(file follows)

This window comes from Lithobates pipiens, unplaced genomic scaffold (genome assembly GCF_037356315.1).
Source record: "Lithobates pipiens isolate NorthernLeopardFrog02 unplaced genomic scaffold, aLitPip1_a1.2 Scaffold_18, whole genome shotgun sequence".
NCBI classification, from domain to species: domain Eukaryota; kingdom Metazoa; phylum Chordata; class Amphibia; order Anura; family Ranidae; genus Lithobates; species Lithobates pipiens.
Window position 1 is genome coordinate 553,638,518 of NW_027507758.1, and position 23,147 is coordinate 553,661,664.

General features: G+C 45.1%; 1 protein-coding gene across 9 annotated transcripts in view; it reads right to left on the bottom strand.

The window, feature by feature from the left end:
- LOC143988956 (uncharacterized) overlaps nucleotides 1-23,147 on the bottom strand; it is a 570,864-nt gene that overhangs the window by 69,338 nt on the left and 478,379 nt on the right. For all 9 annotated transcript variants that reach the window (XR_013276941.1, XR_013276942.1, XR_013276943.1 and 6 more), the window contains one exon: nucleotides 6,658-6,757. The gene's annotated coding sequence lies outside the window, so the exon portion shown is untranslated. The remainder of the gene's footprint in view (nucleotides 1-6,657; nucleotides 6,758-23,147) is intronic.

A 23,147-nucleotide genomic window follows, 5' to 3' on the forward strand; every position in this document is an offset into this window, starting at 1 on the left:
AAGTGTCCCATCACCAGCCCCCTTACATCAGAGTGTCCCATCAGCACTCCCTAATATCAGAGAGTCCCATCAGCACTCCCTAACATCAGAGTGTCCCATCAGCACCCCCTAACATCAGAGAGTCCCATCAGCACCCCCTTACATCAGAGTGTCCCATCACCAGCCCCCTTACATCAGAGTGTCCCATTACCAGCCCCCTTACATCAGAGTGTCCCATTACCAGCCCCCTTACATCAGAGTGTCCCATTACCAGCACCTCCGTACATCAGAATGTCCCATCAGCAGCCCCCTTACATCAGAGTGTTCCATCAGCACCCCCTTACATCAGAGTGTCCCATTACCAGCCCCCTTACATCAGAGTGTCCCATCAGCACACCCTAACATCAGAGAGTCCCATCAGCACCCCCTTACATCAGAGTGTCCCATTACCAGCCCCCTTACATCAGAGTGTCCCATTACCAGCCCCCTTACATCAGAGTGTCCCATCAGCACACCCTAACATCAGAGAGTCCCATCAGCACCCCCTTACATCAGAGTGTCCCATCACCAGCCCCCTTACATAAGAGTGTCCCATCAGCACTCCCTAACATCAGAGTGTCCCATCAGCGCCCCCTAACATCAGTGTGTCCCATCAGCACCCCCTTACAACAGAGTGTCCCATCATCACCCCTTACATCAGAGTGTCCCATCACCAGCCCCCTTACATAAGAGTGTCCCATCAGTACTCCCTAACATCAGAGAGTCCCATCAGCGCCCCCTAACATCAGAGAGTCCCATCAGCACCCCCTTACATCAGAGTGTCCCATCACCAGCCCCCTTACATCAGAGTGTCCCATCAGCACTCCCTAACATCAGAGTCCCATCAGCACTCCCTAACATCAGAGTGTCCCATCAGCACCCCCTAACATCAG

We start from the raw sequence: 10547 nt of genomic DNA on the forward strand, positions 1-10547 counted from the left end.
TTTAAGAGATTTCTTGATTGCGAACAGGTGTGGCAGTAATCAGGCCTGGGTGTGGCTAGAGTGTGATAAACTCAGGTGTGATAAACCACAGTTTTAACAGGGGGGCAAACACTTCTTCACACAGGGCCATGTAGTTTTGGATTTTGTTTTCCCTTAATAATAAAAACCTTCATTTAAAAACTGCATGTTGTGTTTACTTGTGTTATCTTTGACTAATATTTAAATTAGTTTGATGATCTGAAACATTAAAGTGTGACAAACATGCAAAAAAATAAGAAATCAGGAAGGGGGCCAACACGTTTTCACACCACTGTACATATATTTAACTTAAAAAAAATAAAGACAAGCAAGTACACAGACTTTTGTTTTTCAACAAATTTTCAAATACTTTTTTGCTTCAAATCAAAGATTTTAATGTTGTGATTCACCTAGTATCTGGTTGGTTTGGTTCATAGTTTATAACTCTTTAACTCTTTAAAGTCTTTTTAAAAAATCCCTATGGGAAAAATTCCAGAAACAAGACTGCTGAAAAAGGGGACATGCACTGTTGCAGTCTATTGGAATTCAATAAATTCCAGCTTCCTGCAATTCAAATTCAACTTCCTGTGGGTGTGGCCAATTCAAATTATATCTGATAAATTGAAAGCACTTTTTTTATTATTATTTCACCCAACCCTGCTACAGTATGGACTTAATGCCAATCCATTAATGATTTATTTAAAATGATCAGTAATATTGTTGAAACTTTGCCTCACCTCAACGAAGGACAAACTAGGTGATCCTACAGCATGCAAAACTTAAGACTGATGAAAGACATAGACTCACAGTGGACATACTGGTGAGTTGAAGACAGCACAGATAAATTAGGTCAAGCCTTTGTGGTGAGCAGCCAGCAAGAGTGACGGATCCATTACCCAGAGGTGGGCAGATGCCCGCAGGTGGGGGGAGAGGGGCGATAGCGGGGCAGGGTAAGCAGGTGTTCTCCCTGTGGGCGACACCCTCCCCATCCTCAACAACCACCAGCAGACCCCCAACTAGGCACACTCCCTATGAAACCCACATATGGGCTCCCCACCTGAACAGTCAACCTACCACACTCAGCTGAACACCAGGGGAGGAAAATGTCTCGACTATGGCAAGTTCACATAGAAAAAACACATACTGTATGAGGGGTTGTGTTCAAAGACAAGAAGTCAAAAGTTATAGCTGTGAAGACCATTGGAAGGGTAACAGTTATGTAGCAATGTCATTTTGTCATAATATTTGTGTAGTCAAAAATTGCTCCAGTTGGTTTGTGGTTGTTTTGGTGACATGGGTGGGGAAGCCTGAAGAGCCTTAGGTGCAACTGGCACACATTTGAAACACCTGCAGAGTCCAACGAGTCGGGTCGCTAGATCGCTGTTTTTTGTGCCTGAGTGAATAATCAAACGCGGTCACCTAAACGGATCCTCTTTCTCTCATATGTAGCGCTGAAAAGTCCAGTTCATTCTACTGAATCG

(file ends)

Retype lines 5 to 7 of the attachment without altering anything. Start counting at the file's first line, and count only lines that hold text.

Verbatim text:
General features: G+C 45.1%; 1 protein-coding gene across 9 annotated transcripts in view; it reads right to left on the bottom strand.

The window, feature by feature from the left end:
- LOC143988956 (uncharacterized) overlaps nucleotides 1-23,147 on the bottom strand; it is a 570,864-nt gene that overhangs the window by 69,338 nt on the left and 478,379 nt on the right. For all 9 annotated transcript variants that reach the window (XR_013276941.1, XR_013276942.1, XR_013276943.1 and 6 more), the window contains one exon: nucleotides 6,658-6,757. The gene's annotated coding sequence lies outside the window, so the exon portion shown is untranslated. The remainder of the gene's footprint in view (nucleotides 1-6,657; nucleotides 6,758-23,147) is intronic.